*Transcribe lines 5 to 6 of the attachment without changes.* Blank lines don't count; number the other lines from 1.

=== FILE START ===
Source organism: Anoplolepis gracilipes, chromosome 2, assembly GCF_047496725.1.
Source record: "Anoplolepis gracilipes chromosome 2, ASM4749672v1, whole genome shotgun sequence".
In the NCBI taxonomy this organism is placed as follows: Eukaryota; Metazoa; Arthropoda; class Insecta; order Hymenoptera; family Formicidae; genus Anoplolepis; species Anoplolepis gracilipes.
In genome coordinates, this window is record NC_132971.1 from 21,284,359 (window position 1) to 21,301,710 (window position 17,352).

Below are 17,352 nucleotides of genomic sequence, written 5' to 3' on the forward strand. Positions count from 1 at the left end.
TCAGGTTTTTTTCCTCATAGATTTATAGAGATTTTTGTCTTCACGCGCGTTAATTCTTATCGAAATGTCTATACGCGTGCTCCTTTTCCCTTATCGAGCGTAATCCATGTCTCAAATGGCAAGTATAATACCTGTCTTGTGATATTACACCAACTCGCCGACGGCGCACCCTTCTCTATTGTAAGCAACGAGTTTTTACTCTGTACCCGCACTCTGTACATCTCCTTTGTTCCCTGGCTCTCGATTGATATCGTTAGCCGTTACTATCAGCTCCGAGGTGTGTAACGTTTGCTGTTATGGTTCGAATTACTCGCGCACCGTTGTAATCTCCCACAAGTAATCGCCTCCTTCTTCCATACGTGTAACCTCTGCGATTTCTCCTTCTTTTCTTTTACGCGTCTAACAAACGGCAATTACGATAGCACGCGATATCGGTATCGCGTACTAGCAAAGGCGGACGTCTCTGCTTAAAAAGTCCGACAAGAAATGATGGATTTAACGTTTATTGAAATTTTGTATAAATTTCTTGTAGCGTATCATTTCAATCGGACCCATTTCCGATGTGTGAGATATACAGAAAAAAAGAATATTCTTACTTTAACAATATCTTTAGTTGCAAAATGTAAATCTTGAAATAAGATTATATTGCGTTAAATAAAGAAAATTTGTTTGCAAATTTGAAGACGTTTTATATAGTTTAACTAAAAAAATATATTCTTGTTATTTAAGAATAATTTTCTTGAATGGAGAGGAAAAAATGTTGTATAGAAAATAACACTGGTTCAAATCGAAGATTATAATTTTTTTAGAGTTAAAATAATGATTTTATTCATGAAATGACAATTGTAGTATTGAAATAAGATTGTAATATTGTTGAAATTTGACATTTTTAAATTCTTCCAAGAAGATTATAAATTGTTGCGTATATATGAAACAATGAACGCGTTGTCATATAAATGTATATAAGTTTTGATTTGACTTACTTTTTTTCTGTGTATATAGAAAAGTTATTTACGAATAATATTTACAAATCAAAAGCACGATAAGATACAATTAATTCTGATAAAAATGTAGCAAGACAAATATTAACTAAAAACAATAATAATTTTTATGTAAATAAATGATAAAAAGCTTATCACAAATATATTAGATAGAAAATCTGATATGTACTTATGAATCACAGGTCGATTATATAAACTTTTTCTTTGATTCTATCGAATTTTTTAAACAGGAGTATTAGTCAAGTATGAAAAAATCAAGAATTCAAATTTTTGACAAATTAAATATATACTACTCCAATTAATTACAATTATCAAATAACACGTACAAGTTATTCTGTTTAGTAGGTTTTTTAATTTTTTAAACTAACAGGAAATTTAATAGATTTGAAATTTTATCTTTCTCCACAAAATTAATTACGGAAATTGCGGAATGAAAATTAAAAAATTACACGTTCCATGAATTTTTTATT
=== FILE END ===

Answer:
Below are 17,352 nucleotides of genomic sequence, written 5' to 3' on the forward strand. Positions count from 1 at the left end.
TCAGGTTTTTTTCCTCATAGATTTATAGAGATTTTTGTCTTCACGCGCGTTAATTCTTATCGAAATGTCTATACGCGTGCTCCTTTTCCCTTATCGAGCGTAATCCATGTCTCAAATGGCAAGTATAATACCTGTCTTGTGATATTACACCAACTCGCCGACGGCGCACCCTTCTCTATTGTAAGCAACGAGTTTTTACTCTGTACCCGCACTCTGTACATCTCCTTTGTTCCCTGGCTCTCGATTGATATCGTTAGCCGTTACTATCAGCTCCGAGGTGTGTAACGTTTGCTGTTATGGTTCGAATTACTCGCGCACCGTTGTAATCTCCCACAAGTAATCGCCTCCTTCTTCCATACGTGTAACCTCTGCGATTTCTCCTTCTTTTCTTTTACGCGTCTAACAAACGGCAATTACGATAGCACGCGATATCGGTATCGCGTACTAGCAAAGGCGGACGTCTCTGCTTAAAAAGTCCGACAAGAAATGATGGATTTAACGTTTATTGAAATTTTGTATAAATTTCTTGTAGCGTATCATTTCAATCGGACCCATTTCCGATGTGTGAGATATACAGAAAAAAAGAATATTCTTACTTTAACAATATCTTTAGTTGCAAAATGTAAATCTTGAAATAAGATTATATTGCGTTAAATAAAGAAAATTTGTTTGCAAATTTGAAGACGTTTTATATAGTTTAACTAAAAAAATATATTCTTGTTATTTAAGAATAATTTTCTTGAATGGAGAGGAAAAAATGTTGTATAGAAAATAACACTGGTTCAAATCGAAGATTATAATTTTTTTAGAGTTAAAATAATGATTTTATTCATGAAATGACAATTGTAGTATTGAAATAAGATTGTAATATTGTTGAAATTTGACATTTTTAAATTCTTCCAAGAAGATTATAAATTGTTGCGTATATATGAAACAATGAACGCGTTGTCATATAAATGTATATAAGTTTTGATTTGACTTACTTTTTTTCTGTGTATATAGAAAAGTTATTTACGAATAATATTTACAAATCAAAAGCACGATAAGATACAATTAATTCTGATAAAAATGTAGCAAGACAAATATTAACTAAAAACAATAATAATTTTTATGTAAATAAATGATAAAAAGCTTATCACAAATATATTAGATAGAAAATCTGATATGTACTTATGAATCACAGGTCGATTATATAAACTTTTTCTTTGATTCTATCGAATTTTTTAAACAGGAGTATTAGTCAAGTATGAAAAAATCAAGAATTCAAATTTTTGACAAATTAAATATATACTACTCCAATTAATTACAATTATCAAATAACACGTACAAGTTATTCTGTTTAGTAGGTTTTTTAATTTTTTAAACTAACAGGAAATTTAATAGATTTGAAATTTTATCTTTCTCCACAAAATTAATTACGGAAATTGCGGAATGAAAATTAAAAAATTACACGTTCCATGAATTTTTTATT